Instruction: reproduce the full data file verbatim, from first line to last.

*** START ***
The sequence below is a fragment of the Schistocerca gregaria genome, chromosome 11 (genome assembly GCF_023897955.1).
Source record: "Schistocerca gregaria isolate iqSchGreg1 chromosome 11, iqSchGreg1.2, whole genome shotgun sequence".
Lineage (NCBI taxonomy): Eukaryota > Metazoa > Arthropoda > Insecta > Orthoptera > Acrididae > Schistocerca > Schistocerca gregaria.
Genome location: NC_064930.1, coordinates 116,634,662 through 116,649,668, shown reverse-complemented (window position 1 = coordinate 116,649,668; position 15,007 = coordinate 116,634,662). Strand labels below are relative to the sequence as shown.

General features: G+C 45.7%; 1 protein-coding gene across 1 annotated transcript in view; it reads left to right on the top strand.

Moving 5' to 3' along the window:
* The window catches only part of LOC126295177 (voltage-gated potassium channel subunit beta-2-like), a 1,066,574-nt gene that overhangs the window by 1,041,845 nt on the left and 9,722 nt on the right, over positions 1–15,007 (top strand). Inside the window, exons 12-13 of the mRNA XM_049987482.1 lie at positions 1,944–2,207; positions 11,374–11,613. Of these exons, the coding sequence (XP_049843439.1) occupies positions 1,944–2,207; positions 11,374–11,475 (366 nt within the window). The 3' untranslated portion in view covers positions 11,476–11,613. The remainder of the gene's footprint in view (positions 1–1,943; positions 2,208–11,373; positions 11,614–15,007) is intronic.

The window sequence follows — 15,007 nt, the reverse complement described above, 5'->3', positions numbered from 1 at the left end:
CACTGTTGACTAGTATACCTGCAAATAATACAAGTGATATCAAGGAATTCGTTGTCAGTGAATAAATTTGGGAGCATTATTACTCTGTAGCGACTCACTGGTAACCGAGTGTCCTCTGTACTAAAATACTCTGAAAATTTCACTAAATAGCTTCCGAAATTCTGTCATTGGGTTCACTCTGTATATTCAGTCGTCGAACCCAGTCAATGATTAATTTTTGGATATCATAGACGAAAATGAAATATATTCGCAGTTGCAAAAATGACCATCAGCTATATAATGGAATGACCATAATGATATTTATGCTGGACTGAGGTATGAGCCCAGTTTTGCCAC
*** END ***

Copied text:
The sequence below is a fragment of the Schistocerca gregaria genome, chromosome 11 (genome assembly GCF_023897955.1).
Source record: "Schistocerca gregaria isolate iqSchGreg1 chromosome 11, iqSchGreg1.2, whole genome shotgun sequence".
Lineage (NCBI taxonomy): Eukaryota > Metazoa > Arthropoda > Insecta > Orthoptera > Acrididae > Schistocerca > Schistocerca gregaria.
Genome location: NC_064930.1, coordinates 116,634,662 through 116,649,668, shown reverse-complemented (window position 1 = coordinate 116,649,668; position 15,007 = coordinate 116,634,662). Strand labels below are relative to the sequence as shown.

General features: G+C 45.7%; 1 protein-coding gene across 1 annotated transcript in view; it reads left to right on the top strand.

Moving 5' to 3' along the window:
* The window catches only part of LOC126295177 (voltage-gated potassium channel subunit beta-2-like), a 1,066,574-nt gene that overhangs the window by 1,041,845 nt on the left and 9,722 nt on the right, over positions 1–15,007 (top strand). Inside the window, exons 12-13 of the mRNA XM_049987482.1 lie at positions 1,944–2,207; positions 11,374–11,613. Of these exons, the coding sequence (XP_049843439.1) occupies positions 1,944–2,207; positions 11,374–11,475 (366 nt within the window). The 3' untranslated portion in view covers positions 11,476–11,613. The remainder of the gene's footprint in view (positions 1–1,943; positions 2,208–11,373; positions 11,614–15,007) is intronic.

The window sequence follows — 15,007 nt, the reverse complement described above, 5'->3', positions numbered from 1 at the left end:
CACTGTTGACTAGTATACCTGCAAATAATACAAGTGATATCAAGGAATTCGTTGTCAGTGAATAAATTTGGGAGCATTATTACTCTGTAGCGACTCACTGGTAACCGAGTGTCCTCTGTACTAAAATACTCTGAAAATTTCACTAAATAGCTTCCGAAATTCTGTCATTGGGTTCACTCTGTATATTCAGTCGTCGAACCCAGTCAATGATTAATTTTTGGATATCATAGACGAAAATGAAATATATTCGCAGTTGCAAAAATGACCATCAGCTATATAATGGAATGACCATAATGATATTTATGCTGGACTGAGGTATGAGCCCAGTTTTGCCAC